Protect children against exploitation — Child Rights International
The Executive Director of Child Rights International, Bright Appiah, has challenged parents and opinion leaders of displaced persons in the Volta Region to endeavour to protect children against exploitation and sexual harassment.
He expressed concern that the sleeping arrangements in the place at the safe havens created by the National Disaster Management Organisation (NADMO) and its stakeholders, which have men, women, young boys, and girls sleeping in the same space, could lead to children, particularly young girls, being exploited.
"There are no clear guidelines on how to engage children in such an environment, and if we are not careful, children could be exploited sexually and also in terms of work," he said.
Speaking to the Daily Graphic during a tour of the affected areas at Mepe in the Volta Region, where the spillage of the Kpong and Akosombo Dams have displaced nearly 31,000 residents of the lower Volta Basin, Mr Appiah said the environment housing the displaced persons was not well-protected to guarantee the safety of the children.
Mr Appiah who together with his team presented an amount of GH¢50,000 to NADMO to help with the procurement of relief items for the affected children expressed worry that the overcrowding nature at the holding shelters puts the children at the risk of physical harm.
While NADMO and other benevolent organisations continue to provide relief items for many of the affected people, Mr Appiah also expressed worry about safe drinking water, sanitation facilities, and the health needs of the children.
He indicated that Child Rights International's data showed that nearly 10,000 of the displaced people were children and they could be under emotional stress if alternative arrangements were not in place to guarantee their safety.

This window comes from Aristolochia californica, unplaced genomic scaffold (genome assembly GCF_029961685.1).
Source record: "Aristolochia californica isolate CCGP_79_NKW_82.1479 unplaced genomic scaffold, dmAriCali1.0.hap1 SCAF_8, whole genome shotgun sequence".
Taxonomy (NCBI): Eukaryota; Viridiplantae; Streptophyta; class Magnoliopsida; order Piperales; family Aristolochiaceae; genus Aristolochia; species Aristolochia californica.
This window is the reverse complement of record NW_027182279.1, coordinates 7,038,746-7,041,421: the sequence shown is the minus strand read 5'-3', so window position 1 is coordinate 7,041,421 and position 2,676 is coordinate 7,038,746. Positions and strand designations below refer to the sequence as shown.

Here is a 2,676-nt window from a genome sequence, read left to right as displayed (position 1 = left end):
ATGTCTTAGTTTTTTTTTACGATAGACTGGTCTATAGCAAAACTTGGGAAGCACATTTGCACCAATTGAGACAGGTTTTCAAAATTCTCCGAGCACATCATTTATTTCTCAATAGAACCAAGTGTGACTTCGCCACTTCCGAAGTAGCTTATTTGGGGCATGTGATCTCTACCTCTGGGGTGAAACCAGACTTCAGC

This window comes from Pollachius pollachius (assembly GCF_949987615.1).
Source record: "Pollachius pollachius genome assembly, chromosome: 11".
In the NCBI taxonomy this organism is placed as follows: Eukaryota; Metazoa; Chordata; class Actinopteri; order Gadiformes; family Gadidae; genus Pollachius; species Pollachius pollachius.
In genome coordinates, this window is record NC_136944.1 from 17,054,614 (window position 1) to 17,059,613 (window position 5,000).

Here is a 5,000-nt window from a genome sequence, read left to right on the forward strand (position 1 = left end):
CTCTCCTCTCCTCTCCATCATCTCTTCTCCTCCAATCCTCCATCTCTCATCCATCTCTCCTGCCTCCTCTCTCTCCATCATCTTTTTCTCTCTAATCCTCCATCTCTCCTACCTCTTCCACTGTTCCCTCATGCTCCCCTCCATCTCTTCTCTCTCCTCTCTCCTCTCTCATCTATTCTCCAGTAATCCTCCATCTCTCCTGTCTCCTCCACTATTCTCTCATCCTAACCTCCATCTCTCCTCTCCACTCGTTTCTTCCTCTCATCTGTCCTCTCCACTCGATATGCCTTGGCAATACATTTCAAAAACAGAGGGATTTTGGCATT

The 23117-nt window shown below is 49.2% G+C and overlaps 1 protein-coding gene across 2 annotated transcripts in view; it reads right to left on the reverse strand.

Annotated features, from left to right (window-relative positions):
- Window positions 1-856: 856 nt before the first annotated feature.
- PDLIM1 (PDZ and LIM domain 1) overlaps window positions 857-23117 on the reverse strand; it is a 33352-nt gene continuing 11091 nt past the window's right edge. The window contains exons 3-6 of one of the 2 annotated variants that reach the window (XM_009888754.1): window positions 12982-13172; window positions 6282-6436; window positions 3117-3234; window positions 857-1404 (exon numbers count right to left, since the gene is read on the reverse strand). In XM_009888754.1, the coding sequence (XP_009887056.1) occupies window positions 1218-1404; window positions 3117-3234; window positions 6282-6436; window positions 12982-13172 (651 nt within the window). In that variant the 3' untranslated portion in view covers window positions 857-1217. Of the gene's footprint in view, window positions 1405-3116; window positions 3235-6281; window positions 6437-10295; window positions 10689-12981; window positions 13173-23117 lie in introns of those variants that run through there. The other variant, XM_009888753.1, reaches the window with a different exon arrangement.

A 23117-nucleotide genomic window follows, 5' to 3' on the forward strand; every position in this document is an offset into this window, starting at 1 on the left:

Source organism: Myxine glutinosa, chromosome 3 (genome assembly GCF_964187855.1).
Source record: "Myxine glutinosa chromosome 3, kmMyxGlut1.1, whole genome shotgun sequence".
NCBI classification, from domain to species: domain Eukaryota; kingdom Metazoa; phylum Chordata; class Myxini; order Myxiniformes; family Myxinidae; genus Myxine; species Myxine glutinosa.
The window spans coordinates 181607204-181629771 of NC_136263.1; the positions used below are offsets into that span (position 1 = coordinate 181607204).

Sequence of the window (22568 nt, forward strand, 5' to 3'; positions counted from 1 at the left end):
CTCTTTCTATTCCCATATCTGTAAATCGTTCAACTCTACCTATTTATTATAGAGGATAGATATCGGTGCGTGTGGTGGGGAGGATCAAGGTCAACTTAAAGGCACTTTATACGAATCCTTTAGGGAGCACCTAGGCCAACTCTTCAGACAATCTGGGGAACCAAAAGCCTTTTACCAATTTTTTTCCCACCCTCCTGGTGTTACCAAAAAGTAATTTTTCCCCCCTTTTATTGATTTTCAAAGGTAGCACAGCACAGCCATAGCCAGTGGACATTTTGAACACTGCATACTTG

While the spillage has seen many of the school facilities that were not being flooded being used as shelters for the displaced people, Mr Appiah also expressed concern about the lack of an arrangement that could keep the children busy by way of academic work while alternative arrangements were made to get them back to the classroom.
Similarly, children with disabilities identified among the displaced people, he said, would also require special care and protection.
While announcing his organisation’s intention to print 10,000 notebooks, exercise books, school uniforms, and other school supplies for the children, Mr Appiah wants the government and allied stakeholders managing the disaster to design systems that are more sensitive and responsive to the needs of the children.
“The present system in place could bring about insanitary situations at the shelters due to overcrowding and children may be at risk of contracting diseases such as cholera, typhoid, or measles.
They may also be at risk of malnutrition if they do not have access to enough food or clean water,” Mr Appiah said.
On the disruption the disaster has brough to the education of the children, Mr Appiah said the social and emotional stress from missing out on education may require the need for clinical support for the children.
“But as you can see, that is not in place, apart from the health screening arrangements in place by the Ghana Medical Association (GMA), which we think is more aged-focused and we will like to see a more coordinated efforts that are children centered to be put in place,” he said.
That notwithstanding, he said, there was little support system for the situation in terms of what NADMO and the District Assembly could do, once the state did not see the need to declare a state of emergency in the area.